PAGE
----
Date of Graduation


Document Type


Degree Type



School of Medicine


Microbiology, Immunology, and Cell Biology

Committee Chair

Yon Rojanasakul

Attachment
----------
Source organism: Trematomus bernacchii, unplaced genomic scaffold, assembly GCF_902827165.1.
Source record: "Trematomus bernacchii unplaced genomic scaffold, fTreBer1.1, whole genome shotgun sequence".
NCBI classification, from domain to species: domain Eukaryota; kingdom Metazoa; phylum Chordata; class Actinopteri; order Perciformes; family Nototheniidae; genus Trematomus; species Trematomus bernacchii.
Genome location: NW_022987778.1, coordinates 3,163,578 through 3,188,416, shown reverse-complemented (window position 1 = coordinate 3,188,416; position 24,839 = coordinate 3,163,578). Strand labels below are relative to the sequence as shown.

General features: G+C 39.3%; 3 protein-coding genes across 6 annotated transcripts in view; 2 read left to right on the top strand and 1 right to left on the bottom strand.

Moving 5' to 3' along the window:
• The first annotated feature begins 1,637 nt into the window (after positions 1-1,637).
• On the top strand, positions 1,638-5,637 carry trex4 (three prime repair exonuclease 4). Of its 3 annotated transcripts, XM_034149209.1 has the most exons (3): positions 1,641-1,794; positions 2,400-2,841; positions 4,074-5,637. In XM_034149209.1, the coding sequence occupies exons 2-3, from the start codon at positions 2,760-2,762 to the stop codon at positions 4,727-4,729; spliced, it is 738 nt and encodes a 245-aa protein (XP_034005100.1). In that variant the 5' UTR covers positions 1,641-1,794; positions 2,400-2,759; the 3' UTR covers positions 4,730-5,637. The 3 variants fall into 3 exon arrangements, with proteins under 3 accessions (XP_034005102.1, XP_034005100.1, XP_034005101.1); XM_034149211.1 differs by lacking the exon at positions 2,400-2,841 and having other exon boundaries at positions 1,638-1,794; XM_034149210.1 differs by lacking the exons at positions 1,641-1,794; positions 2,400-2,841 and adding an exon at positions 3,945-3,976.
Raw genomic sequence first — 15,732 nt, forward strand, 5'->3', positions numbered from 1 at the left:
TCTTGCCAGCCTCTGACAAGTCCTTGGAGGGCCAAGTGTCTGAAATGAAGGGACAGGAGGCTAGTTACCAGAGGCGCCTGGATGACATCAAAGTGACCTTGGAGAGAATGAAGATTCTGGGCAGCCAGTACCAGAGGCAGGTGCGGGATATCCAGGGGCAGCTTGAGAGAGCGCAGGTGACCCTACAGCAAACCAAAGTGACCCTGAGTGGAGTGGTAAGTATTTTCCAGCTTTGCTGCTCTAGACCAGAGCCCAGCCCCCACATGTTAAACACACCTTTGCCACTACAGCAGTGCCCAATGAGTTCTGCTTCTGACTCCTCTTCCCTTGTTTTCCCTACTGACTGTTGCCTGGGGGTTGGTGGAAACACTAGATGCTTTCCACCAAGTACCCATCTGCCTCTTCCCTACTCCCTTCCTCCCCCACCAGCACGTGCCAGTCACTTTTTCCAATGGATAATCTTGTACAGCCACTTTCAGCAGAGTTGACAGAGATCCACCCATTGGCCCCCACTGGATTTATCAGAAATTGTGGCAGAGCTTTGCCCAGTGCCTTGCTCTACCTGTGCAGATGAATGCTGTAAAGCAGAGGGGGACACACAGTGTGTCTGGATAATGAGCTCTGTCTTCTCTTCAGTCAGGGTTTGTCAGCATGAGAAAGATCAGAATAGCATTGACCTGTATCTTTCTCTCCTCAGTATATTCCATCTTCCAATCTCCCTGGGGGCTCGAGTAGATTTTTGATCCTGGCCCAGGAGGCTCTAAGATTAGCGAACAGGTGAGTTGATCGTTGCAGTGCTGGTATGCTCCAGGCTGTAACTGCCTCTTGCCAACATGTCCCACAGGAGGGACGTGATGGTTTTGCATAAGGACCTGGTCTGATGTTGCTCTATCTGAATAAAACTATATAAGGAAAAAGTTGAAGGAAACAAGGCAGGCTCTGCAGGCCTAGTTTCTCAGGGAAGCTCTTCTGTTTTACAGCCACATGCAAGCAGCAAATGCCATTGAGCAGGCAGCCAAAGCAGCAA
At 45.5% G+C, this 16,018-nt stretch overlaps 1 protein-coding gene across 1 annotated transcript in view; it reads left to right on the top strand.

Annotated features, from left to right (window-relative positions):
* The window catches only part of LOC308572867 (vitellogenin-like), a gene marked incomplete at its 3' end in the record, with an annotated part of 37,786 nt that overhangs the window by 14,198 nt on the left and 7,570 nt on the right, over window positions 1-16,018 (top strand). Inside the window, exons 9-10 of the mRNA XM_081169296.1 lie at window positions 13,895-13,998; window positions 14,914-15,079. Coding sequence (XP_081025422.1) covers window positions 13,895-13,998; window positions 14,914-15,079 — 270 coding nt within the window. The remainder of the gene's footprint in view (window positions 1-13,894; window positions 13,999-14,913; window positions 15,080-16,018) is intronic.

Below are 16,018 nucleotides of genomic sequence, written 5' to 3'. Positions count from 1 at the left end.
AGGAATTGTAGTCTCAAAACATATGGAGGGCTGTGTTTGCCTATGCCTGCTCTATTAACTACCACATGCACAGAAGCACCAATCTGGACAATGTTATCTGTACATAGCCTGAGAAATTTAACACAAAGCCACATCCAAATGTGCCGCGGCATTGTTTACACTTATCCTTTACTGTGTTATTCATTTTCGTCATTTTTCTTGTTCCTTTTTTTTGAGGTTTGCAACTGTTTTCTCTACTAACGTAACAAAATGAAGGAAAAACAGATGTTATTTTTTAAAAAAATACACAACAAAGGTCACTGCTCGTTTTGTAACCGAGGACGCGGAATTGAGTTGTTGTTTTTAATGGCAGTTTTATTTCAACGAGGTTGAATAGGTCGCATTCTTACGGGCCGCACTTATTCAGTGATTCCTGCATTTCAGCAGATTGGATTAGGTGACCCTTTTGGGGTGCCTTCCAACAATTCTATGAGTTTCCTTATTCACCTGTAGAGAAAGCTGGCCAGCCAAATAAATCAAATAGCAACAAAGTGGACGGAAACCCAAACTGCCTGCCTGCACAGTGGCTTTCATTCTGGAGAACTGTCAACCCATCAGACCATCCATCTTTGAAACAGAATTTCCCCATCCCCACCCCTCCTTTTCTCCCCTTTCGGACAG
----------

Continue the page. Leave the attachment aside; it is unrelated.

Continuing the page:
The bone marrow microenvironment is characterized as the anatomical site including specialized niches that support stem cells. In addition, these niches also provide both soluble and physical cues leading to the differentiation of stem cells into all the cells of the blood. The studies in this dissertation focus on two supportive niches in the bone marrow microenvironment, osteoblasts (HOB) and bone marrow stromal cells (BMSC), in the setting of high dose chemotherapy and the potential damage that chemotherapy treatment causes to the cells of the bone marrow microenvironment.;In the first study, we investigated the effects of melphalan and Etoposide (VP-16) treatment on osteoblasts. Previous studies from our lab had shown that chemotherapy treatment increased the amount of active TGF-beta secreted from BMSC, leading to decreases in the ability to support pro-B cells. Here we describe the novel observation that osteoblasts pre-treated with chemotherapy have increased active TGF-beta and a decreased capacity to support human embryonic stem cells (hESC), CD34+ bone marrow derived cells and pro-B cells. We also evaluated the effects of adding recombinant TGF-beta (rTGF-beta) to osteoblasts to mimic the autocrine and paracrine TGF-beta in the microenvironment during chemotherapy treatment. rTGF- beta treatment of osteoblasts increased TGF-beta secretion and also led to a decreased ability to support hESC, CD34+ bone marrow derived cells and pro-B cells. Microarray analysis of the cells treated directly with chemotherapy or rTGF-beta or conditioned media from BMSC that were treated with chemotherapy suggested that many genes are changing in response to all of these treatment groups, indicating that osteoblasts are a vulnerable cell population that can be affected by high dose chemotherapy, potentially resulting in decreased hematopoietic support.;We also investigated Interleukin-6 (IL-6), a known hematopoietic factor important in both myeloid and lymphoid differentiation, acute and inflammatory immune responses and bone metabolism. Neuroendocrine modulation of the bone marrow microenvironment is thought to be important in both hematopoiesis and immune regulation. We investigated the roles of neurotrophins in the bone marrow and their effects on BMSC. We show that BMSC express functional neurotrophin receptors and that treatment of BMSC with two neurotrophins, NGF or BDNF, led to an increase in IL-6 expression. Increased IL-6 is associated with a number of inflammatory diseases and our data support the idea that increased neurotrophins in the bone marrow microenvironment could lead to dysregulated hematopoiesis.;Additionally, we also evaluated the effects of chemotherapy treatment of BMSC and HOB, focusing on IL-6. Previous data has suggested IL-6 to be involved in graft versus host disease and we investigated the effects of melphalan on IL-6 expression in BMSC and HOB. Interestingly, we determined that melphalan treatment led to a decrease in IL-6 mRNA and protein, and compared to other chemotherapeutic agents used in our studies, melphalan had the most pronounced effect. We also evaluated the effects of recombinant IL-6 (rIL-6) in combination with melphalan and determined that the addition of rIL-6 restored both IL-6 mRNA and protein expression, suggesting that pathways associated with IL-6 expression may be disrupted. The decrease in IL-6 could potentially affect hematopoiesis and further studies in vivo need to be completed. Additionally, melphalan is used as first-line therapy in the treatment of multiple myeloma (MM). IL-6 is a proliferative factor in MM, allowing for disease progression. The melphalan-induced decrease in IL-6 observed in our studies may, in part, contribute eradicating the tumor population by decreasing the potent proliferative factor, IL-6.;Collectively, these data contribute to our understanding of alterations to the bone marrow microenvironment that occur during high dose chemotherapy and emphasize the importance of understanding the mechanisms that underlie the potential damage leading to altered ability to support normal hematopoiesis.